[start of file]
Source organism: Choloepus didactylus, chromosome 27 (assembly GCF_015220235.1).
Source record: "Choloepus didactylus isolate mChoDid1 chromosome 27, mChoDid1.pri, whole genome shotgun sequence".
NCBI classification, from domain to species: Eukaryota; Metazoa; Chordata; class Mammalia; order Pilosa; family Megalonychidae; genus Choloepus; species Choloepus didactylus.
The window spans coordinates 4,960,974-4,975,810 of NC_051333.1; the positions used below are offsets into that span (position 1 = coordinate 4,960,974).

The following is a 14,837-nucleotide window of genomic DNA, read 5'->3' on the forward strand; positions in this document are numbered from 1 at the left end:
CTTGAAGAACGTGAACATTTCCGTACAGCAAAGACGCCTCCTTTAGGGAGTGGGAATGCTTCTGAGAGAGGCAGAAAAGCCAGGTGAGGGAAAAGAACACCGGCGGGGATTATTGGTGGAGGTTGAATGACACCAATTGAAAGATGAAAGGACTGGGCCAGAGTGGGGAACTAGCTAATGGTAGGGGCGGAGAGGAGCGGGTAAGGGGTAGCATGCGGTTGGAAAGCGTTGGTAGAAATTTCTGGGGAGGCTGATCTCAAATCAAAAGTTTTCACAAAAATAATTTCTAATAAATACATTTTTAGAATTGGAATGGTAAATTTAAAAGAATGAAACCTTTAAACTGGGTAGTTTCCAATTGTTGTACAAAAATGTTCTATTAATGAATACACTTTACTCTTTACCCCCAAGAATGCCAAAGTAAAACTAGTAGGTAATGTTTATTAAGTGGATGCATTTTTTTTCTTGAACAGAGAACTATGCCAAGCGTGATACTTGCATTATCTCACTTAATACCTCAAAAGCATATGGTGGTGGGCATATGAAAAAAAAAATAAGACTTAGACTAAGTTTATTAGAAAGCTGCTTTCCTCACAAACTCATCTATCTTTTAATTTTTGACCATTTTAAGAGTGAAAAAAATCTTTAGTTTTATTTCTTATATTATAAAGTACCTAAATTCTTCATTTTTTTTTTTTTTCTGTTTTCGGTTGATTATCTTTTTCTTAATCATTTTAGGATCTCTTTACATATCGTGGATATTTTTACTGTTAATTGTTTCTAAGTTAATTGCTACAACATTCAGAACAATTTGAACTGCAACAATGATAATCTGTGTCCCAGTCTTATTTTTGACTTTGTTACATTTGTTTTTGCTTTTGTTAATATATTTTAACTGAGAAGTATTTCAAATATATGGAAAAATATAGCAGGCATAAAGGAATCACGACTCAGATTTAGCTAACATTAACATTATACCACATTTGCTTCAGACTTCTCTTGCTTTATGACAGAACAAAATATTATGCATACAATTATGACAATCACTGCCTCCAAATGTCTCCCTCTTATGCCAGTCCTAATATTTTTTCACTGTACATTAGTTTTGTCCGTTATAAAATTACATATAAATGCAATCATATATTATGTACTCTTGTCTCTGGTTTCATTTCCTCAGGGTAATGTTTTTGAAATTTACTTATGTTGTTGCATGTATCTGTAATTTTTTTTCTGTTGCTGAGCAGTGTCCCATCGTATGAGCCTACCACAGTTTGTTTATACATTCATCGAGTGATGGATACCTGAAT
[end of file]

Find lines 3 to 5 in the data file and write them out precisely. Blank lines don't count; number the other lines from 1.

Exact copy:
NCBI classification, from domain to species: Eukaryota; Metazoa; Chordata; class Mammalia; order Pilosa; family Megalonychidae; genus Choloepus; species Choloepus didactylus.
The window spans coordinates 4,960,974-4,975,810 of NC_051333.1; the positions used below are offsets into that span (position 1 = coordinate 4,960,974).

The following is a 14,837-nucleotide window of genomic DNA, read 5'->3' on the forward strand; positions in this document are numbered from 1 at the left end: